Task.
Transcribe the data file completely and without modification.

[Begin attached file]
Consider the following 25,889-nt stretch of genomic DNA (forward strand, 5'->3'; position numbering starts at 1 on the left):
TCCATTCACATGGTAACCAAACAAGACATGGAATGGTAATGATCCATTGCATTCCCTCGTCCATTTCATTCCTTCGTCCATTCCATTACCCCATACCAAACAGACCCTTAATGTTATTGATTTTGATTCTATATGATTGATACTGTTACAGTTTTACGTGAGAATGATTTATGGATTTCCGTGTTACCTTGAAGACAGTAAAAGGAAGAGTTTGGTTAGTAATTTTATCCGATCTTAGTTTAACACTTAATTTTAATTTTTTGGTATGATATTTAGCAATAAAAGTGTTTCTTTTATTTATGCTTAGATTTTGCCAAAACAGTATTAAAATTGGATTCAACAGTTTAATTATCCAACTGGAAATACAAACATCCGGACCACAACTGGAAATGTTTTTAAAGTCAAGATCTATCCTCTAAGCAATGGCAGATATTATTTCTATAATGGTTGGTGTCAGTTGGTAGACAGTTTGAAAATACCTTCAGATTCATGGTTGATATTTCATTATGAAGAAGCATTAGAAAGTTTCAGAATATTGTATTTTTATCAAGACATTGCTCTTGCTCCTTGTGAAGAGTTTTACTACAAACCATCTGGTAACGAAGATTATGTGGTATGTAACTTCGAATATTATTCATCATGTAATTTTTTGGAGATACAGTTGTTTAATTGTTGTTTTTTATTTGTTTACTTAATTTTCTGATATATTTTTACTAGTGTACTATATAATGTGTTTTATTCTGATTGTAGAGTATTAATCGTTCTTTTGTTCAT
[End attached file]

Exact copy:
Consider the following 25,889-nt stretch of genomic DNA (forward strand, 5'->3'; position numbering starts at 1 on the left):
TCCATTCACATGGTAACCAAACAAGACATGGAATGGTAATGATCCATTGCATTCCCTCGTCCATTTCATTCCTTCGTCCATTCCATTACCCCATACCAAACAGACCCTTAATGTTATTGATTTTGATTCTATATGATTGATACTGTTACAGTTTTACGTGAGAATGATTTATGGATTTCCGTGTTACCTTGAAGACAGTAAAAGGAAGAGTTTGGTTAGTAATTTTATCCGATCTTAGTTTAACACTTAATTTTAATTTTTTGGTATGATATTTAGCAATAAAAGTGTTTCTTTTATTTATGCTTAGATTTTGCCAAAACAGTATTAAAATTGGATTCAACAGTTTAATTATCCAACTGGAAATACAAACATCCGGACCACAACTGGAAATGTTTTTAAAGTCAAGATCTATCCTCTAAGCAATGGCAGATATTATTTCTATAATGGTTGGTGTCAGTTGGTAGACAGTTTGAAAATACCTTCAGATTCATGGTTGATATTTCATTATGAAGAAGCATTAGAAAGTTTCAGAATATTGTATTTTTATCAAGACATTGCTCTTGCTCCTTGTGAAGAGTTTTACTACAAACCATCTGGTAACGAAGATTATGTGGTATGTAACTTCGAATATTATTCATCATGTAATTTTTTGGAGATACAGTTGTTTAATTGTTGTTTTTTATTTGTTTACTTAATTTTCTGATATATTTTTACTAGTGTACTATATAATGTGTTTTATTCTGATTGTAGAGTATTAATCGTTCTTTTGTTCAT